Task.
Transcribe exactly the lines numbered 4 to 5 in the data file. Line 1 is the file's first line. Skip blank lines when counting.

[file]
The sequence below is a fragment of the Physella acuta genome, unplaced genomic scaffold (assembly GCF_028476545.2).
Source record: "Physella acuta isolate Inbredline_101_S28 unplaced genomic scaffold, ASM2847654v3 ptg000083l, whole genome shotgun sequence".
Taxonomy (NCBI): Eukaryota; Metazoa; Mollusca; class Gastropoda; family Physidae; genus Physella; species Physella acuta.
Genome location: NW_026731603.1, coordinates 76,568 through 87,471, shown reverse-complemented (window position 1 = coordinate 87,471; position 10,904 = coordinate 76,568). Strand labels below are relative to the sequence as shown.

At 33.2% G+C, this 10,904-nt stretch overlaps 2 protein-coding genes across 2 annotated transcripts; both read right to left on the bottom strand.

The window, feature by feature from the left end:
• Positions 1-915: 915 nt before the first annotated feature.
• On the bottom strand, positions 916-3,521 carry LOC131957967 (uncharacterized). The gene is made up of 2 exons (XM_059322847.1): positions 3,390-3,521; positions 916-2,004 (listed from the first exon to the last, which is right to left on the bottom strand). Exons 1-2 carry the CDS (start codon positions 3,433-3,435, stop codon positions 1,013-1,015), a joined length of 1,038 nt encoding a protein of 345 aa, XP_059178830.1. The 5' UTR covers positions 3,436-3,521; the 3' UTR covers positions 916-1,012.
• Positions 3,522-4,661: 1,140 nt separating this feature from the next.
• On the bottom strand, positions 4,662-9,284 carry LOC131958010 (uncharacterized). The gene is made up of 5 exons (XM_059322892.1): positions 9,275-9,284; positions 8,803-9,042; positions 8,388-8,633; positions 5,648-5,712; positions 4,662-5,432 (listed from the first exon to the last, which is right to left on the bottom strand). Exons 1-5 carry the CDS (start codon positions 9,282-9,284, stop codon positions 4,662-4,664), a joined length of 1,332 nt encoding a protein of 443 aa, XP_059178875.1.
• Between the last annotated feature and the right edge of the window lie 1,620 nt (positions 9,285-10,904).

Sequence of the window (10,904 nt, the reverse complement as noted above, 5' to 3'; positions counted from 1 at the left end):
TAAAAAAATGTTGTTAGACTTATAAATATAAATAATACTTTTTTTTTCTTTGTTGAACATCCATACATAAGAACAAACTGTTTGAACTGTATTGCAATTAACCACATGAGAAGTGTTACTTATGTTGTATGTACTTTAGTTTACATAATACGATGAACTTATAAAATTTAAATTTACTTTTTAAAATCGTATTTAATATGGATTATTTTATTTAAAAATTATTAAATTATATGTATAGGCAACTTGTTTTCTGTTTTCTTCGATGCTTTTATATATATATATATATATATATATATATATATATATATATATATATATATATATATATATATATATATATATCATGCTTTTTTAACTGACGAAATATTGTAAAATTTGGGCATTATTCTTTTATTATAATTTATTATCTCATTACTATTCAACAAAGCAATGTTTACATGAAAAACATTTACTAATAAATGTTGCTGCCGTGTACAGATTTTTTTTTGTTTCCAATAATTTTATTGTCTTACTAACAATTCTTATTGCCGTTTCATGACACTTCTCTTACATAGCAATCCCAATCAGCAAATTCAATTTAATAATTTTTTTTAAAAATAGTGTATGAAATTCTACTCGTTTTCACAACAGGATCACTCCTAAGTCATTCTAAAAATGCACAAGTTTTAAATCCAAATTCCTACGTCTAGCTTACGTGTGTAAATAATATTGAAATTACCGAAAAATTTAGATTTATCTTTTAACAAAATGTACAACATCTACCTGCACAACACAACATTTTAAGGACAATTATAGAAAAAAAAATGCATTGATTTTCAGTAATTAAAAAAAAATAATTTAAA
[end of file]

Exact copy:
Genome location: NW_026731603.1, coordinates 76,568 through 87,471, shown reverse-complemented (window position 1 = coordinate 87,471; position 10,904 = coordinate 76,568). Strand labels below are relative to the sequence as shown.

At 33.2% G+C, this 10,904-nt stretch overlaps 2 protein-coding genes across 2 annotated transcripts; both read right to left on the bottom strand.